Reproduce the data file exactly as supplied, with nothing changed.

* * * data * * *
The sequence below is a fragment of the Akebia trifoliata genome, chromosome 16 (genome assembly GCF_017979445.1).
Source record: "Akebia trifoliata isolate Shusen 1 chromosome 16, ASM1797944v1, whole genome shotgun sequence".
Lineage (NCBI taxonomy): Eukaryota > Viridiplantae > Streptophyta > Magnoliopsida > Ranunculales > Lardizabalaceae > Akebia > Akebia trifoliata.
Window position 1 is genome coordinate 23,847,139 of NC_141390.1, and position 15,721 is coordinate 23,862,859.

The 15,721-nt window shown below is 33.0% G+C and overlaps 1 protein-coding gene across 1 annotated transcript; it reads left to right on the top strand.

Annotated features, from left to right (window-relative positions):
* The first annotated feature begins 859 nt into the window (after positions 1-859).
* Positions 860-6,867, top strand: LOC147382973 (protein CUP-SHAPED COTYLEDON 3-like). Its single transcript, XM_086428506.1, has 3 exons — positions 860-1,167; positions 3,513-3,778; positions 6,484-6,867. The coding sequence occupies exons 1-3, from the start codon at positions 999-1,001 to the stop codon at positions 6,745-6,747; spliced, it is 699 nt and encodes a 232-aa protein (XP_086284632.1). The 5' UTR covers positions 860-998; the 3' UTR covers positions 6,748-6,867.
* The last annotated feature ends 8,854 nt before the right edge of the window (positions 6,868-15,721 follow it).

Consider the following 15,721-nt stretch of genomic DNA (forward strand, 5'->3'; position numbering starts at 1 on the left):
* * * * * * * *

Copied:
The sequence below is a fragment of the Akebia trifoliata genome, chromosome 16 (genome assembly GCF_017979445.1).
Source record: "Akebia trifoliata isolate Shusen 1 chromosome 16, ASM1797944v1, whole genome shotgun sequence".
Lineage (NCBI taxonomy): Eukaryota > Viridiplantae > Streptophyta > Magnoliopsida > Ranunculales > Lardizabalaceae > Akebia > Akebia trifoliata.
Window position 1 is genome coordinate 23,847,139 of NC_141390.1, and position 15,721 is coordinate 23,862,859.

The 15,721-nt window shown below is 33.0% G+C and overlaps 1 protein-coding gene across 1 annotated transcript; it reads left to right on the top strand.

Annotated features, from left to right (window-relative positions):
* The first annotated feature begins 859 nt into the window (after positions 1-859).
* Positions 860-6,867, top strand: LOC147382973 (protein CUP-SHAPED COTYLEDON 3-like). Its single transcript, XM_086428506.1, has 3 exons — positions 860-1,167; positions 3,513-3,778; positions 6,484-6,867. The coding sequence occupies exons 1-3, from the start codon at positions 999-1,001 to the stop codon at positions 6,745-6,747; spliced, it is 699 nt and encodes a 232-aa protein (XP_086284632.1). The 5' UTR covers positions 860-998; the 3' UTR covers positions 6,748-6,867.
* The last annotated feature ends 8,854 nt before the right edge of the window (positions 6,868-15,721 follow it).

Consider the following 15,721-nt stretch of genomic DNA (forward strand, 5'->3'; position numbering starts at 1 on the left):